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Association of alcohol consumption with allergic disease and asthma: a multi-centre Mendelian randomization analysis

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  • Tea Skaaby
  • Tuomas O Kilpeläinen
  • Amy E Taylor
  • Yuvaraj Mahendran
  • Andrew Wong
  • Tarunveer S Ahluwalia
  • Lavinia Paternoster
  • Stella Trompet
  • David J Stott
  • Claudia Flexeder
  • Ang Zhou
  • Guy Brusselle
  • Ayesha Sajjad
  • Lies Lahousse
  • Henning Tiemeier
  • Christian Theil Have
  • Betina H Thuesen
  • Line Lund Kårhus
  • Line Tang Møllehave
  • Katja Biering Leth-Møller
  • Daniel Mønsted Shabanzadeh
  • Arturo Gonzalez-Quintela
  • Chris Power
  • Elina Hyppönen
  • Diana Kuh
  • Rebecca Hardy
  • Thomas Meitinger
  • J Wouter Jukema
  • Uwe Völker
  • Matthias Nauck
  • Henry Völzke
  • Nele Friedrich
  • Tobias N Bonten
  • Raymond Noordam
  • Dennis O Mook-Kanamori
  • Janne S Tolstrup
  • Christian Taube
  • Annette Peters
  • Harald Grallert
  • Konstantin Strauch
  • Holger Schulz
  • Niels Grarup
  • Torben Hansen
  • Oluf Pedersen
  • Stephen Burgess
  • Marcus R Munafò
  • Allan Linneberg
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AIMS: To use the rs1229984 variant associated with alcohol consumption as an instrument for alcohol consumption to test the causality of the association of alcohol consumption with hay fever, asthma, allergic sensitization, and serum total IgE.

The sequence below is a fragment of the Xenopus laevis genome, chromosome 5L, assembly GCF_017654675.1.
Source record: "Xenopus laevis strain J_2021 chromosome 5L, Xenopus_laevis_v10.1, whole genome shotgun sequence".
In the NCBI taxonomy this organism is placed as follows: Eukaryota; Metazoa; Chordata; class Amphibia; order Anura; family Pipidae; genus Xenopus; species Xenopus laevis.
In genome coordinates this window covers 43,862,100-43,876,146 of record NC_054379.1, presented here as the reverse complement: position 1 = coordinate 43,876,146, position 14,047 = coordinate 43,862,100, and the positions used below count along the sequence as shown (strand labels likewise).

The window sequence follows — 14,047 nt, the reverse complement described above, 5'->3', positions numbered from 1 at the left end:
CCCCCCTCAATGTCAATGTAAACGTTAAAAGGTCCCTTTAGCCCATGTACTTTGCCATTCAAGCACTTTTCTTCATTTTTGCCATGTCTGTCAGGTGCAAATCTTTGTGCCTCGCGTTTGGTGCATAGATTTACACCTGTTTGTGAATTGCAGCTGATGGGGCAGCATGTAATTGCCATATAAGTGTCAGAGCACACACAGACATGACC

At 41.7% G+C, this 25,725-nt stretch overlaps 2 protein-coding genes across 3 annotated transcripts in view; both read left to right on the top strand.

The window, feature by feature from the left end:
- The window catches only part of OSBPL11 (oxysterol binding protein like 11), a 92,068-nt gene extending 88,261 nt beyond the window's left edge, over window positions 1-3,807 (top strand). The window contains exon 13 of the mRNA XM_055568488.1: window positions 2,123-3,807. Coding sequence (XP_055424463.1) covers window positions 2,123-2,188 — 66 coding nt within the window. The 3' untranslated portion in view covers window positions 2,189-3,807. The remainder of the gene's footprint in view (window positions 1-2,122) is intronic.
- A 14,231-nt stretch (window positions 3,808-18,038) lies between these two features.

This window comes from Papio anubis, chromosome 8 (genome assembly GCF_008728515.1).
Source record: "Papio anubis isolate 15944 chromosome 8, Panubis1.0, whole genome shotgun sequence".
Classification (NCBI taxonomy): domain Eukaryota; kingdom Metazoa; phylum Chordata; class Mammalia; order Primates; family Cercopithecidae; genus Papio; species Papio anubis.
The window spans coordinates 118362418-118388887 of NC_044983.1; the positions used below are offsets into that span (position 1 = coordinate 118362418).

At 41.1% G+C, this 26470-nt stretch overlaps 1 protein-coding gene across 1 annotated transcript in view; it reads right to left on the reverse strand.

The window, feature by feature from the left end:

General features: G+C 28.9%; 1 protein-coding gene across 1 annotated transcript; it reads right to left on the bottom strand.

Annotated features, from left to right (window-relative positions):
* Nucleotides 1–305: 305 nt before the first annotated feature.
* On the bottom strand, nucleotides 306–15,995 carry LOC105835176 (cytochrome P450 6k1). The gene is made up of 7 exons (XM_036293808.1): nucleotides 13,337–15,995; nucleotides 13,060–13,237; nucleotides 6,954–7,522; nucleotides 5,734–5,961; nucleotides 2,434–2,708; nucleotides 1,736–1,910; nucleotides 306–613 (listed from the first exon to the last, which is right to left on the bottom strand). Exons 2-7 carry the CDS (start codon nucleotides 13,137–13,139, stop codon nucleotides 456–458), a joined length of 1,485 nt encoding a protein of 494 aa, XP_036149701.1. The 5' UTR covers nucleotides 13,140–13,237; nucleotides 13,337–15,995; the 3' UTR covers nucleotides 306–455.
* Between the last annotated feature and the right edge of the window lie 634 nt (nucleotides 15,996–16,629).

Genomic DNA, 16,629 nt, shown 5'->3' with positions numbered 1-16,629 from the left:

DESIGN: Observational and Mendelian randomization analyses using genetic variants as unbiased markers of exposure to estimate causal effects, subject to certain assumptions.

SETTING: Europe.

PARTICIPANTS: We included a total of 466434 persons aged 15-82 years from 17 population-based studies conducted from 1997-2015.

MEASUREMENTS: The rs1229984 (ADH1B) was genotyped, alcohol consumption, hay fever and asthma were self-reported. Specific and total IgE were measured from serum samples.

FINDINGS: Observational analyses showed that ever-drinking vs. non-drinking, but not amount of alcohol intake, was positively associated with hay fever and inversely associated with asthma but not with allergic sensitization, or serum total IgE. However, Mendelian randomization analyses did not suggest that the observational associations are causal. The causal odds ratio (OR) per genetically assessed unit of alcohol/week was an OR=0.91 (95% confidence interval (CI): 0.81, 1.02; p=0.101) for hay fever, an OR=0.90 (95% CI: 0.79, 1.02; p=0.095) for asthma, an OR=0.97 (95% CI: 0.80, 1.17; p=0.763) for allergic sensitization, and a 4.7% change (95% CI: -5.5%, 14.9%; p=0.366) for total IgE.

CONCLUSIONS: Ever-drinking vs. not drinking was in observational analyses positively associated with hay fever, and negatively associated with asthma. However, the Mendelian randomization results were not consistent with these associations being causal.

OriginalsprogEngelsk
TidsskriftAddiction (Abingdon, England)
Vol/bind114
Udgave nummer2
Sider (fra-til)216-225
Antal sider10
ISSN0965-2140
DOI
StatusUdgivet - 1 feb. 2019

ID: 55197924